Tropical Storm Cristobal set to make landfall in Louisiana

The third named storm of the 2020 Atlantic hurricane season will make landfall by early afternoon on Sunday along the Gulf Coast, but will not grow any stronger before roaring ashore.

As of Sunday morning, Tropical Storm Cristobal is still a 50 mph sustained wind storm and its window for strengthening is gone.

The official forecast from the National Hurricane Center (NHC) keeps Cristobal at a 50 mph storm through landfall and will then weaken as it moves north up the Mississippi River Valley.

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The center of the storm should pull over land sometime in the afternoon around Houma, La. Tropical storm warnings are still in effect from Intracoastal City, La., to the Okaloosa/Walton County Florida line as well as for Lake Pontchartrain and Lake Maurepas.

Tropical Storm Cristobal is preparing to make landfall along the Gulf Coast of Louisiana on Sunday.

Tropical Storm Cristobal is preparing to make landfall along the Gulf Coast of Louisiana on Sunday. (Fox News)

The impacts to the U.S. from Cristobal remain the same as forecast, with 2 to 4 feet of storm surge across southeastern Louisiana and coastal Mississippi.

A storm surge warning has been issued from the mouth of the Mississippi River to Ocean Springs, Miss., but the destructive surge isn't expected.

The heaviest of the rain associated with Cristobal is over for Florida and will now be focused on southern Mississippi and southeastern Louisiana. Rainfall amounts of 3 to 6 inches are expected, with up to 8 inches in isolated areas. This will cause some very localized flooding.

Brief, isolated tornadoes will also form within rain bands moving onshore on the east side of Cristobal.

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On Monday and Tuesday, heavy rain will spread northward deeper into the Mississippi River Valley. Between 2 to 5 inches of rain can be expected in parts of Arkansas, Missouri, Iowa and Wisconsin.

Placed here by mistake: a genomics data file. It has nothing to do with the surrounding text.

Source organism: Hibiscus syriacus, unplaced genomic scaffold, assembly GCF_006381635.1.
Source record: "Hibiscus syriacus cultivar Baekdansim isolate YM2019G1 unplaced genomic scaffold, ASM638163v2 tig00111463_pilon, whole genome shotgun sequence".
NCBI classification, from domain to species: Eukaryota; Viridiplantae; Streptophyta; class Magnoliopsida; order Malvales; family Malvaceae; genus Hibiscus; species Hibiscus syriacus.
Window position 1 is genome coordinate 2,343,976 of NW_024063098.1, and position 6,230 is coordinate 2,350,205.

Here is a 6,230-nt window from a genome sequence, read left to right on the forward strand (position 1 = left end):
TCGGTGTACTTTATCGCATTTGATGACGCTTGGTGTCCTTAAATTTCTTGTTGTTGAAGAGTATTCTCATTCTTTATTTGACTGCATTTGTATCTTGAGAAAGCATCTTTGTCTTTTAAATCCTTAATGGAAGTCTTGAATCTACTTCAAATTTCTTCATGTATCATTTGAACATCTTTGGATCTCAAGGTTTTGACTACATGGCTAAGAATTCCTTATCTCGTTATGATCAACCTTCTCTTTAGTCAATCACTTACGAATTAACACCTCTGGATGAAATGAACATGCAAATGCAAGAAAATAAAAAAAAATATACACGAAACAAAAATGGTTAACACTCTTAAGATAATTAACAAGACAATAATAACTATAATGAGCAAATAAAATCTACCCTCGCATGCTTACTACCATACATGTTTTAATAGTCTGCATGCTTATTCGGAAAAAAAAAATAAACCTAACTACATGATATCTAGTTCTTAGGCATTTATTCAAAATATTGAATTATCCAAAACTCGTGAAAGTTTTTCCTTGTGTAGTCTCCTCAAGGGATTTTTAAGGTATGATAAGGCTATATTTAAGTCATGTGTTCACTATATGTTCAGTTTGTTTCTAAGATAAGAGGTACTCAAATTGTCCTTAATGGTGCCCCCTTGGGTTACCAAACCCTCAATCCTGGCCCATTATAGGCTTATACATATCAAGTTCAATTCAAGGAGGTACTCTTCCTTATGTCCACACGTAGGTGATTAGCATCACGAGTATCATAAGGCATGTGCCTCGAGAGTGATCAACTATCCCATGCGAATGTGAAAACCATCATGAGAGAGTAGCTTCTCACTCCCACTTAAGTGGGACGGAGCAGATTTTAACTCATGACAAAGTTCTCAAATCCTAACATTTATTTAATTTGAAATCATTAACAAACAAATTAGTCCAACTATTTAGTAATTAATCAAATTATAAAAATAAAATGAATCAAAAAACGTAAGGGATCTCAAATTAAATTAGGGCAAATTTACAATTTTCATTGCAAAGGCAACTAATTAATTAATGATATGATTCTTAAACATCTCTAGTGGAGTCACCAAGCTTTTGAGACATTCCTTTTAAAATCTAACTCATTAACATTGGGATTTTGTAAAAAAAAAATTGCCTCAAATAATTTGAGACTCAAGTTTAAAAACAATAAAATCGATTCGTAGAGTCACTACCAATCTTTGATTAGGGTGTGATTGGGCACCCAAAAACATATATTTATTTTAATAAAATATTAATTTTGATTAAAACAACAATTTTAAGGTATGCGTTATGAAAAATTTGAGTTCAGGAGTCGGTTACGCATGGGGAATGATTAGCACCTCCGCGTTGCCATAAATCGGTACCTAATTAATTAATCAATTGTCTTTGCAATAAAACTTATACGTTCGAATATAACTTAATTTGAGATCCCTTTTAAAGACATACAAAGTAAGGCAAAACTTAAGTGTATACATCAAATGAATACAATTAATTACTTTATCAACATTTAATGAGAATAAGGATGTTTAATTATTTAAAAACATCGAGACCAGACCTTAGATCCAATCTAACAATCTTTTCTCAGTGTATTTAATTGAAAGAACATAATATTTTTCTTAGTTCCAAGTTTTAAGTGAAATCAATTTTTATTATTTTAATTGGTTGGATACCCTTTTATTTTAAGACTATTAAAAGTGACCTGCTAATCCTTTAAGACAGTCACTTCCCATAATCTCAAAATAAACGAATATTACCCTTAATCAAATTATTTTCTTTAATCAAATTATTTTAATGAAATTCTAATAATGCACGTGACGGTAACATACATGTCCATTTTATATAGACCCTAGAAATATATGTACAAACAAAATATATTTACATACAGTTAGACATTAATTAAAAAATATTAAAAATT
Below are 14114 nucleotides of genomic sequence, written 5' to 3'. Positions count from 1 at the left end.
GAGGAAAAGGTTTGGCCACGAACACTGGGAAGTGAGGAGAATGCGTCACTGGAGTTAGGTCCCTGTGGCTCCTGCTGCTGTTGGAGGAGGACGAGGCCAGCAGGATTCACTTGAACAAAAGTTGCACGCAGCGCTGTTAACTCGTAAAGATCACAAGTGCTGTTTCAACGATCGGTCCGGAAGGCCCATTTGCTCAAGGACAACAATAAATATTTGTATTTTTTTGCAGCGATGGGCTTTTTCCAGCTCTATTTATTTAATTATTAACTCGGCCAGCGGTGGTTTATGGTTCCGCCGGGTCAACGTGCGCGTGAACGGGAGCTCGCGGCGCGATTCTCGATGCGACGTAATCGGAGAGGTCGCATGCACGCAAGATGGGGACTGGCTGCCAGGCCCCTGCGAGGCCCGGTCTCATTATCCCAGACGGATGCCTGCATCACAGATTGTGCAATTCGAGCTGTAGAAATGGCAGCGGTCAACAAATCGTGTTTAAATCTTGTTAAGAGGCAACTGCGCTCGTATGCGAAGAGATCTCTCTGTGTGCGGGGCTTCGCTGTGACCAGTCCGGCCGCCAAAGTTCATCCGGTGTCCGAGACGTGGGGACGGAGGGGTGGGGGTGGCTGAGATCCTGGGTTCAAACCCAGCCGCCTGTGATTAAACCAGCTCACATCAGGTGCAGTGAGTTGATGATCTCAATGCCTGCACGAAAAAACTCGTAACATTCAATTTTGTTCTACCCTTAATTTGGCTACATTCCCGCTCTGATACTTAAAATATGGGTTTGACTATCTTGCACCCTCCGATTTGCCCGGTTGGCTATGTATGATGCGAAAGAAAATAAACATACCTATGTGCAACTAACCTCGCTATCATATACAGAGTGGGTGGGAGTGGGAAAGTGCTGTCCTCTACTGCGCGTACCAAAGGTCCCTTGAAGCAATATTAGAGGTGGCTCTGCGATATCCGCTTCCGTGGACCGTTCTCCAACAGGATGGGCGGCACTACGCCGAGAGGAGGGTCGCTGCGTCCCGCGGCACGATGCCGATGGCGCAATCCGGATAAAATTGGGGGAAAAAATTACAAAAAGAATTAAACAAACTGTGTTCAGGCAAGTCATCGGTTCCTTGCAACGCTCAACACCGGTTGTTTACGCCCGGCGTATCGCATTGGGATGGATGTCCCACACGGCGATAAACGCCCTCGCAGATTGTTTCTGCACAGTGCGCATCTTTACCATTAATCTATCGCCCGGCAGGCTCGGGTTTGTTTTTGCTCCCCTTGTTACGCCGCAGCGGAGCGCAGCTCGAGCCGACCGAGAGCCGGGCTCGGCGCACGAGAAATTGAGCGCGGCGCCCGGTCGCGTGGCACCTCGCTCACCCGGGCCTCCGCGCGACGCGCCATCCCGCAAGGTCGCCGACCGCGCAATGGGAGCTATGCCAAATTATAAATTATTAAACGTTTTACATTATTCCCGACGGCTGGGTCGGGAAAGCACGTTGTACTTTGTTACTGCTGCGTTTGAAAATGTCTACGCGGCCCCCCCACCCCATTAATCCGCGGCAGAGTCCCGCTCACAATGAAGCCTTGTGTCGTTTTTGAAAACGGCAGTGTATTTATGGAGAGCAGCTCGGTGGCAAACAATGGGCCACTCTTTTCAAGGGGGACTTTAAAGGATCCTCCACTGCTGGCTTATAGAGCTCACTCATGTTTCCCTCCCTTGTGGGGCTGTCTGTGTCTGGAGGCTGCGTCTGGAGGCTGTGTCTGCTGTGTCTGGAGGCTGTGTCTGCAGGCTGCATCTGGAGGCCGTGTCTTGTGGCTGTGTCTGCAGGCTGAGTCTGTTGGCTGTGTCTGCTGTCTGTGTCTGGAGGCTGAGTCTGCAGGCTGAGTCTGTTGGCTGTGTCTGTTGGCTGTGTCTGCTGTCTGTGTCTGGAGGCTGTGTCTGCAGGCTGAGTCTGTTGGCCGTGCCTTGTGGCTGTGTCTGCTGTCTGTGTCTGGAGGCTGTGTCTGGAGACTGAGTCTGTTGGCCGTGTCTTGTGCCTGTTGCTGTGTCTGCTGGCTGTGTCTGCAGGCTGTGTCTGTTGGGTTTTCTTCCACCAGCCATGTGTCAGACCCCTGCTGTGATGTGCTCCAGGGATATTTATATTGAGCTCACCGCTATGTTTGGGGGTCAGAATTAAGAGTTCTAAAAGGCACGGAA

Storms during hurricane season often raise a concern about oil production in the Gulf of Mexico.

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Cristobal is too weak and is moving too quickly to have big impacts on the oil platforms in the area. A significant interruption to oil production should not be an issue.

Cristobal at the start of a busy hurricane season

The 2020 hurricane season forecast from NOAA.

The 2020 hurricane season forecast from NOAA. (Fox News)

Overall, this is already our third named storm of this hurricane season, which officially began just six days ago. We do expect a very active season this year, and that is shown by the amount of activity we've already seen.

So far in 2020, two tropical storms, Arthur and Bertha -- both in the Atlantic -- already formed this year in May.

Hurricane season peaks from late August through early October.

Hurricane season peaks from late August through early October. (Fox News)

There are as many as 13 to 19 named storms predicted during the Atlantic hurricane season, which runs from June 1 to Nov. 30, forecasters from the National Oceanic and Atmospheric Administration's (NOAA) Climate Prediction Center (CPC) said last month.

Six to 10 of those could develop into hurricanes, with winds of 74 mph or more, and three to six could even become major hurricanes, capable of inflicting devastating damage.

The names for the 2020 Atlantic hurricane season.

The names for the 2020 Atlantic hurricane season. (Fox News)

This forecast is well above the averages of 12 named tropical stormssix hurricanes and three major hurricanes during the season.

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The 2020 Atlantic Hurricane Season runs from June 1 to Nov. 30, and will include the names: Arthur, Bertha, Cristobal, Dolly, Edouard, Fay, Gonzalo, Hanna, Isaias, Josephine, Kyle, Laura, Marco, Nana, Omar, Paulette, Rene, Sally, Teddy, Vicky, and Wilfred.

Fox News' Travis Fedschun contributed to this report.